MLK: Addressing Your Anger27 comments
A teacher was telling me the story of her student who, when learning about Martin Luther King Jr., asked her, “Even after all of the things that happened to him, why is he always smiling?”
Another child asked, “Why wasn’t he angry?”
He was really angry and he knew he had reason to be angry. But he chose not to be violent with that anger. He knew the anger meant that he loved, not hated. He loved people so much he wanted people to feel worth something. Segregation, discrimination makes people feel totally worthless. Knowing his anger meant love instead of hate, helped him chose to use this anger (love) to make a difference to all of these people.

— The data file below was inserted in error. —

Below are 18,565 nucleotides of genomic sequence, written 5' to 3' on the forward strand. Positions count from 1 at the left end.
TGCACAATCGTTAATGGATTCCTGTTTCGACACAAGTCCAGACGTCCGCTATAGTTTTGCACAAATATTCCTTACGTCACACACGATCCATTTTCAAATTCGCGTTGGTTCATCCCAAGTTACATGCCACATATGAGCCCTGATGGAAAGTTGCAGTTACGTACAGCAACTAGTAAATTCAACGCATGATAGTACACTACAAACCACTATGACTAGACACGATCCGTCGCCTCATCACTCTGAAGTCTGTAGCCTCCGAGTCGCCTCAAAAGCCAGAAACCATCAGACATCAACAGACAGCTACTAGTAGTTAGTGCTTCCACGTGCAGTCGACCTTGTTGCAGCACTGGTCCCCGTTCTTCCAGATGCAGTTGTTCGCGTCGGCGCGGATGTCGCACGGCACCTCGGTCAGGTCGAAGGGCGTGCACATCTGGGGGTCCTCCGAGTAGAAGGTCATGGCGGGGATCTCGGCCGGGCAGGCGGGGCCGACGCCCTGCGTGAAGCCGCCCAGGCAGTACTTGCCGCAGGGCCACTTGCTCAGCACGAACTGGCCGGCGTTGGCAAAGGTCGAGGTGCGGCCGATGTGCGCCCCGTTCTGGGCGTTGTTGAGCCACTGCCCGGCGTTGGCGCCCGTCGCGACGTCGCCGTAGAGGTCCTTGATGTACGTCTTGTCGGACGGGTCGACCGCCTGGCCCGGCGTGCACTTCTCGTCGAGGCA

But where does that leave us? We are all angry about something, at some point. But what is anger really? Anger is usually an expression of grief. Something important to us is lost or threatened. Anger always has to do with something being important to us, something we love.
What if when we felt anger, we found the love in it? If we found what we loved and made it visible,and validated it, then how would we feel. What could be possible?
There is still so much hatred and discrimination and fear in our communities.What if we found the love in all injustices? What if we found what was important in our fear? How would that have us acting differently? What if, instead of fear or hatred, we turned that anger into a dream to elevate love like Martin Luther King, Jr?
What would you dream your anger into?
Beverly Diehl over at Writing in Flow has organized a blogfest to promote a discussion on discrimination in our times and encourage some honest conversation about it. Please click on the link and see what other bloggers are saying. Thanks.
Jodi Aman / /